The Charlotte Observer reported that Bobcats guard Ben Gordon was back at practice Tuesday after spending the weekend in Phoenix getting a “maintenance” procedure done to his right knee. Though it isn’t his first time, Gordon states that PRP Therapy helps many athletes feel better after a little bit of wear-and-tear.
What is PRP?
- PRP stands for Platelet-Rich Plasma and since the mid 1990s, it’s becoming an emerging technology in Sports Medicine
- The entire procedure takes approximately 20 minutes
- Collection of 30 ml of patient’s blood
- Blood sampled placed into centrifuge to separate PRP (platelet-rich plasma) from other blood components
- Doctors inject concentrated platelets onto site of injury often using ultrasound guidance to ensure accuracy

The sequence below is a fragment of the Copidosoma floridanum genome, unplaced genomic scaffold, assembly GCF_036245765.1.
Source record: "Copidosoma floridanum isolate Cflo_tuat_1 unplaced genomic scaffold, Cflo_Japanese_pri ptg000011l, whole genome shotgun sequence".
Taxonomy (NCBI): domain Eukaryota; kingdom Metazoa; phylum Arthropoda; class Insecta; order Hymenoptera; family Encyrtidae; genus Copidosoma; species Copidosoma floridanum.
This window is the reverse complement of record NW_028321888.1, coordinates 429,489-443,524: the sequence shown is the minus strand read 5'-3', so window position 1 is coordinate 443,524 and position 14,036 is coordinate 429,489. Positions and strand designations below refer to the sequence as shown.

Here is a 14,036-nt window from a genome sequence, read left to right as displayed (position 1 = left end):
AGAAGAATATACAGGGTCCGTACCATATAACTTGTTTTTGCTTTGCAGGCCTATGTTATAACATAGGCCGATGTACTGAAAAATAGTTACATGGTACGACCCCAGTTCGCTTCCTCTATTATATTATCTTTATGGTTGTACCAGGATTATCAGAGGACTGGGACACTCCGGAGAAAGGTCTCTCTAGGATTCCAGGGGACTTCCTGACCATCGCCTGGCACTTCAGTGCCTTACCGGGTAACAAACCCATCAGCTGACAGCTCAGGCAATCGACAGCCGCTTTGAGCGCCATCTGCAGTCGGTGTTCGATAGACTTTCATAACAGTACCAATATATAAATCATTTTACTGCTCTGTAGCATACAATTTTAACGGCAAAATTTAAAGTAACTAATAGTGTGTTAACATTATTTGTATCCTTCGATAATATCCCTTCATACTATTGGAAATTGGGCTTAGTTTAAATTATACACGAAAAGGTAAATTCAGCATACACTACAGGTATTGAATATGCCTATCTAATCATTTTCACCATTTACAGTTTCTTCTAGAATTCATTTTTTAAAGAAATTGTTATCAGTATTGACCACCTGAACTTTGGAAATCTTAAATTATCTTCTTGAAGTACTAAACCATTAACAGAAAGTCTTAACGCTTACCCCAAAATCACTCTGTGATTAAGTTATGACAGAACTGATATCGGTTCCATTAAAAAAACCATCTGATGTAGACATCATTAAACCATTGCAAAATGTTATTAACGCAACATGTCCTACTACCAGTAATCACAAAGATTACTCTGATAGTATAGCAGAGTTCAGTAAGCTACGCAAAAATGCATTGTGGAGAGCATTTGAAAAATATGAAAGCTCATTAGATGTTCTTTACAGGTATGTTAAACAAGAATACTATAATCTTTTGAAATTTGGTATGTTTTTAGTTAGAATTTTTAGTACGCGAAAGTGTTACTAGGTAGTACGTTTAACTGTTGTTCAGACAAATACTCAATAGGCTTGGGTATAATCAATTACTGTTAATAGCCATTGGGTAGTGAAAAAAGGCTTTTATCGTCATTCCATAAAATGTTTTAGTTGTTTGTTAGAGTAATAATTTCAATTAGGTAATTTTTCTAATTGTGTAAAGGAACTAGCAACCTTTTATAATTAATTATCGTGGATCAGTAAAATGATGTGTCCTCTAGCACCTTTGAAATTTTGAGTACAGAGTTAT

What does PRP Therapy do?
- Platelets function as a natural reservoir for growth factors; essential to repair injured tissues
- Stimulates tissue recovery:
- increases collagen production
- enhances tendon stem-cell proliferation
- tenocyte-related gene (tendon cells that produce collagen molecules)
- protein expression
- Tissue recovery increases blood flow and cartilage becomes more firm and resilient, reducing the risk of injury on site again.
- Activates tenocytes to proliferate quickly, produce collagen to repair tendons, ligaments, cartilage, & muscles.
Ready to be back on court, Gordon stated that getting the procedure done was most definitely a precautionary exam to ensure the rest of the season wouldn’t affect him or the team. He indicated that after getting PRP therapy, the swelling around his right knee would decrease after about a week and would continue to do what he loves, play basketball, without overdoing it.
Come into either Carmel Foot Specialist location for any questions or concerns about PRP Therapy!